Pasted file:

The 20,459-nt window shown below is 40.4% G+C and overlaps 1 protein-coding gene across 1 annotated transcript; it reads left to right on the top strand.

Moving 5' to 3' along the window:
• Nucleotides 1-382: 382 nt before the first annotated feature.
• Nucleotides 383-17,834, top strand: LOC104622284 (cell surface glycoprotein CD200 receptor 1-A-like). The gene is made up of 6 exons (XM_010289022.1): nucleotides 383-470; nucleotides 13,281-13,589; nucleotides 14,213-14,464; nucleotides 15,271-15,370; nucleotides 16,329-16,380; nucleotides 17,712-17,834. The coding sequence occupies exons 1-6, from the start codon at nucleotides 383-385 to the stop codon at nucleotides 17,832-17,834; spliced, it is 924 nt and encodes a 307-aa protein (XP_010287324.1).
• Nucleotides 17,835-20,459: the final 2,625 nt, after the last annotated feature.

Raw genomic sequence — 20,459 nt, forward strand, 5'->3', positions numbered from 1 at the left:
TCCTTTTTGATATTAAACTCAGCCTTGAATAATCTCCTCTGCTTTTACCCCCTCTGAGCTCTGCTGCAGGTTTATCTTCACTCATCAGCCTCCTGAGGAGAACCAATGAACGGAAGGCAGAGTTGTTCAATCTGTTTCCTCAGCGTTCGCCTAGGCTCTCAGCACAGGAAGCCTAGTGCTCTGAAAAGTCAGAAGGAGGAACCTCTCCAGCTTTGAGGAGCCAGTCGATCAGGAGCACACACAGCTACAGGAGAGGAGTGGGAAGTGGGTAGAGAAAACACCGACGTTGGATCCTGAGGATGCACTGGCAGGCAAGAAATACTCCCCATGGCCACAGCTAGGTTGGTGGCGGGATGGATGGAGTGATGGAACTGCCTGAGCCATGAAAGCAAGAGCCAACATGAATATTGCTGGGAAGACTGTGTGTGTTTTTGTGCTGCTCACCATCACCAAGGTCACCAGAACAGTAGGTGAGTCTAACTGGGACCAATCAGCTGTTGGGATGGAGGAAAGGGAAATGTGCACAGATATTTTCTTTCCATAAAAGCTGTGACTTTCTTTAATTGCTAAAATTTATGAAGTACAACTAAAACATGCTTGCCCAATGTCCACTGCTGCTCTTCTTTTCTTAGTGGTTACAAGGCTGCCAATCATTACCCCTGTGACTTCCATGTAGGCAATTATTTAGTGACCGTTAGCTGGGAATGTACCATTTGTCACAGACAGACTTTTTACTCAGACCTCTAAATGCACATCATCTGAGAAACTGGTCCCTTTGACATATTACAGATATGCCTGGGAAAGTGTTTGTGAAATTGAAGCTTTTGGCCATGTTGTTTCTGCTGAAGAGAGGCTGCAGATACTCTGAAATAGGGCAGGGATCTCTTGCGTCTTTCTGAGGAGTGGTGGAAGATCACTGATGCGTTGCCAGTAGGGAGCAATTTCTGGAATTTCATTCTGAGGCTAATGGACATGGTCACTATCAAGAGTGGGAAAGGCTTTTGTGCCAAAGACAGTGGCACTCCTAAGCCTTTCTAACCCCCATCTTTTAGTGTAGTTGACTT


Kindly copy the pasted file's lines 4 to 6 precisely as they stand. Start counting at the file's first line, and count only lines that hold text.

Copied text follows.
• Nucleotides 383-17,834, top strand: LOC104622284 (cell surface glycoprotein CD200 receptor 1-A-like). The gene is made up of 6 exons (XM_010289022.1): nucleotides 383-470; nucleotides 13,281-13,589; nucleotides 14,213-14,464; nucleotides 15,271-15,370; nucleotides 16,329-16,380; nucleotides 17,712-17,834. The coding sequence occupies exons 1-6, from the start codon at nucleotides 383-385 to the stop codon at nucleotides 17,832-17,834; spliced, it is 924 nt and encodes a 307-aa protein (XP_010287324.1).
• Nucleotides 17,835-20,459: the final 2,625 nt, after the last annotated feature.

Raw genomic sequence — 20,459 nt, forward strand, 5'->3', positions numbered from 1 at the left: